(Adds Microsoft, Sony comments, context)
By Scott Hillis
SAN FRANCISCO Feb 20 Microsoft Corp (MSFT.O) and Nintendo Co Ltd 7974.OS unveiled on Wednesday new online services for their video game consoles to showcase games by independent developers, part of a push by the companies to tap enthusiasm for so-called casual games.
The $18 billion U.S. game industry, increasingly dominated by sequels and licensed properties, is turning to independent developers for inspiration much as the movie industry uses festivals like Sundance for fresh ideas and to discover new film-making talent.
Microsoft said trial versions of the first independent games, with titles such as "JellyCar" and "The Dishwasher: Dead Samurai," were available immediately, and it expected hundreds of games to hit the service by the end of the year.
Microsoft used its keynote at the Game Developers Conference to officially launch the service for its Xbox 360, underscoring the importance it expects such simpler games to play in broadening the appeal of that machine.
"Now we have another entry point, which is games made by people in their bedrooms," John Schappert, vice president of the Xbox Live online platform, said in an interview.
Microsoft, playing to its traditional strengths in software development for personal computers, began offering game production tools to amateurs and hobbyists about 18 months ago under an initiative dubbed "XNA".
"We've seen the democratization of game development, but it will also take something new, the democratization of game distribution," Schappert told the conference.
Nintendo said its WiiWare service, to launch in the United States in May for its Wii console, would help lower the cost and risk of creating new games.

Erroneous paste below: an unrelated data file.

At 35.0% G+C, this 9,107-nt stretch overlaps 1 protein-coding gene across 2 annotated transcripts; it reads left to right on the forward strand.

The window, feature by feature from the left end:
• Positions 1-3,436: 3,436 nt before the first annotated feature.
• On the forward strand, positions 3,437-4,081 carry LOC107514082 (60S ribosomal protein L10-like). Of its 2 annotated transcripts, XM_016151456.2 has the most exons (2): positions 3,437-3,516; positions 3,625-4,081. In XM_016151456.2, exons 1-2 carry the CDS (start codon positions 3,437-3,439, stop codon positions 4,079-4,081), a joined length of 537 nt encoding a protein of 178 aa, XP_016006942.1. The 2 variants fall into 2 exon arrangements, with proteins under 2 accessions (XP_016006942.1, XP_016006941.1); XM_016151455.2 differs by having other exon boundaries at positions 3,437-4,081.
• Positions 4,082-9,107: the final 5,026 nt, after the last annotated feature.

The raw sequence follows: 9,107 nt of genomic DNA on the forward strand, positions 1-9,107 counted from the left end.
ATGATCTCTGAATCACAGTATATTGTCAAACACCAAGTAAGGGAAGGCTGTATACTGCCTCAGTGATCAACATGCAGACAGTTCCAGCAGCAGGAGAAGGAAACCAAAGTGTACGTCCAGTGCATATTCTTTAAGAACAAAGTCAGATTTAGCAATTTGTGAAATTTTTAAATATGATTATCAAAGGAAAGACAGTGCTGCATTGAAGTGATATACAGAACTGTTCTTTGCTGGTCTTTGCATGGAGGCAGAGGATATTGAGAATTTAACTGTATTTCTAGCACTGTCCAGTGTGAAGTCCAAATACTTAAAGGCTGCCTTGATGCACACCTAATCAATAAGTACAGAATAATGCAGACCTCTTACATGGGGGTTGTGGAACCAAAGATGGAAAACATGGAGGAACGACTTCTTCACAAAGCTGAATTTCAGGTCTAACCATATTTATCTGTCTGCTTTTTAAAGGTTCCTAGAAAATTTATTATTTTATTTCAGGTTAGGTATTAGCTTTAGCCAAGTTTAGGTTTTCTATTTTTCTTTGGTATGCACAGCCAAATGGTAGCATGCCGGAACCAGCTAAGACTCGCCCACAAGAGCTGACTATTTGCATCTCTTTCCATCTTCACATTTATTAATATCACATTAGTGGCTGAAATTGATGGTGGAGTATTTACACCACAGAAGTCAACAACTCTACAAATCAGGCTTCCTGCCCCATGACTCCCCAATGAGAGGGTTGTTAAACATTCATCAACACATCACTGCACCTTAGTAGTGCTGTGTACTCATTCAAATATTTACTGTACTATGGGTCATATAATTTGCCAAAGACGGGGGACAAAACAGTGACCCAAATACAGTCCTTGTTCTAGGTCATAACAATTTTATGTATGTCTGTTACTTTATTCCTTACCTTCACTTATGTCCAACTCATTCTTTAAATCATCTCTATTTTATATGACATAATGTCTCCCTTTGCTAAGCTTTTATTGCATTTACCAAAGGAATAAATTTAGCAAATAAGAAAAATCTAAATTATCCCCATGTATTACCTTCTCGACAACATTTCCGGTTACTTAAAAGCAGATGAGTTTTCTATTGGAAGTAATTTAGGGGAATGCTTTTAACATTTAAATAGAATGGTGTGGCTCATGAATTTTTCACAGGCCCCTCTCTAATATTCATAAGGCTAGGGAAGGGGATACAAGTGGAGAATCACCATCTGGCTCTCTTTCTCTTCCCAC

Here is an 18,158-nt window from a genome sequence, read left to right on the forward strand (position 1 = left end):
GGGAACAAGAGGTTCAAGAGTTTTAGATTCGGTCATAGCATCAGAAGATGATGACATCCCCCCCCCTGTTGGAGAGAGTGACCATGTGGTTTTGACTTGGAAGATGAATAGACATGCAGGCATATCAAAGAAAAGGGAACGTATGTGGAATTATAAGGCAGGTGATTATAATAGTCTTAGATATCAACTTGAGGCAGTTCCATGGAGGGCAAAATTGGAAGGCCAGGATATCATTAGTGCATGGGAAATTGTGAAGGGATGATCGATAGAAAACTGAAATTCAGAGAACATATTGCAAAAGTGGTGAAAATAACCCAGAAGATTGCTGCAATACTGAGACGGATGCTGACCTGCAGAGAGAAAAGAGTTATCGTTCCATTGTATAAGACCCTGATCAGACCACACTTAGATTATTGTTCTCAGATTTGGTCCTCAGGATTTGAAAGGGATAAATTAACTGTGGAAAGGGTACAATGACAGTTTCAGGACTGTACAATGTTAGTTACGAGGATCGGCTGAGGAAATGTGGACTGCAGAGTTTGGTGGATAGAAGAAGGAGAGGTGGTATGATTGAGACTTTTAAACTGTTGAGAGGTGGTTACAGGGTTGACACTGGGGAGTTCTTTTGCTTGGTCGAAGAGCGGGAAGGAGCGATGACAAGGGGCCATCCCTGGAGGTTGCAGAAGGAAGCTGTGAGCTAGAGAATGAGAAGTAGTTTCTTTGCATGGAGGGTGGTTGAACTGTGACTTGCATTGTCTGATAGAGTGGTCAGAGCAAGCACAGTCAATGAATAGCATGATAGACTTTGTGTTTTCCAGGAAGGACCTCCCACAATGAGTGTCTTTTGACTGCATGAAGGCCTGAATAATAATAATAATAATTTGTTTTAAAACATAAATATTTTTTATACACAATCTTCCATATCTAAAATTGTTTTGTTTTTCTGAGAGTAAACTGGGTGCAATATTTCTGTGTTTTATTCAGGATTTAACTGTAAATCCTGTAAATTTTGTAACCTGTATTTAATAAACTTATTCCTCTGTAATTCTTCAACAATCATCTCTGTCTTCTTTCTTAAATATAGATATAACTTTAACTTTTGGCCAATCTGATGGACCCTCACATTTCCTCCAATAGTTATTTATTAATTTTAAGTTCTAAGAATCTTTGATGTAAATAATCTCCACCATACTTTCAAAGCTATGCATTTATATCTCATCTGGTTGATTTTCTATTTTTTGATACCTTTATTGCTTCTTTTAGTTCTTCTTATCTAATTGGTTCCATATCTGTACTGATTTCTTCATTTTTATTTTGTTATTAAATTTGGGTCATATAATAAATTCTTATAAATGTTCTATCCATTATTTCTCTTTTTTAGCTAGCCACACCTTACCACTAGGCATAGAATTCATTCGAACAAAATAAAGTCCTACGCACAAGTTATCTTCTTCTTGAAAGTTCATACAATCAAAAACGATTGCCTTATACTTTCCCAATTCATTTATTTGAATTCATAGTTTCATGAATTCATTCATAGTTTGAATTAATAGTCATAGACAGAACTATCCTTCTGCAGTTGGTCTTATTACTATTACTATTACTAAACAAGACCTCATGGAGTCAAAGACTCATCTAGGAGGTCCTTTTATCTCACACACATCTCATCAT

Sony also has been pushing independent games through its PlayStation Network, using the service to spotlight games like "Flow" and "Everyday Shooter", made by teams of just one or two people.
"It certainly makes the whole device a friendlier thing, because there are games for everybody," said John Hight, director of production development at Sony's Santa Monica games studio.
"It's easy to experiment. If it only takes a year to go from an initial idea to your home, then we can try a lot more things. This is the closest we've ever been to our customer," Hight said.
The efforts are unlikely in and of themselves to boost console sales, which are mainly driven by expensive A-list games. But they help create the perception the companies are addressing concerns about the rising cost of game development, which can run into the tens of millions of dollars for a typical blockbuster.
"It's good PR. They are encouraging and investing in independent developers. Developers need it because the big guys are now coming into the casual business," said IDC analyst Billy Pidgeon. "These kind of indie quirky games give them a little more cachet. You want some indie cred."
The Xbox Live service has 10 million users worldwide.
Chris Satchell, general manager of XNA, said the tools would also let developers make one game that could run on the Xbox, a Windows-based computer, or Microsoft's Zune media player. Apple Inc's iPod devices already support games.
Satchell said Zune games could tap the built-in wireless capability to allow multiplayer action.
Satchell said Microsoft will not control the games that make it on to the service, relying instead on a peer-review process that will make sure violence and other controversial content is properly labeled.
"I'm not going to be the arbiter of what the community does," Satchell told the conference. "We are not saying don't have these things, we're saying be honest about it, tell people what's in the game." (Reporting by Scott Hillis; Editing by Marguerita Choy)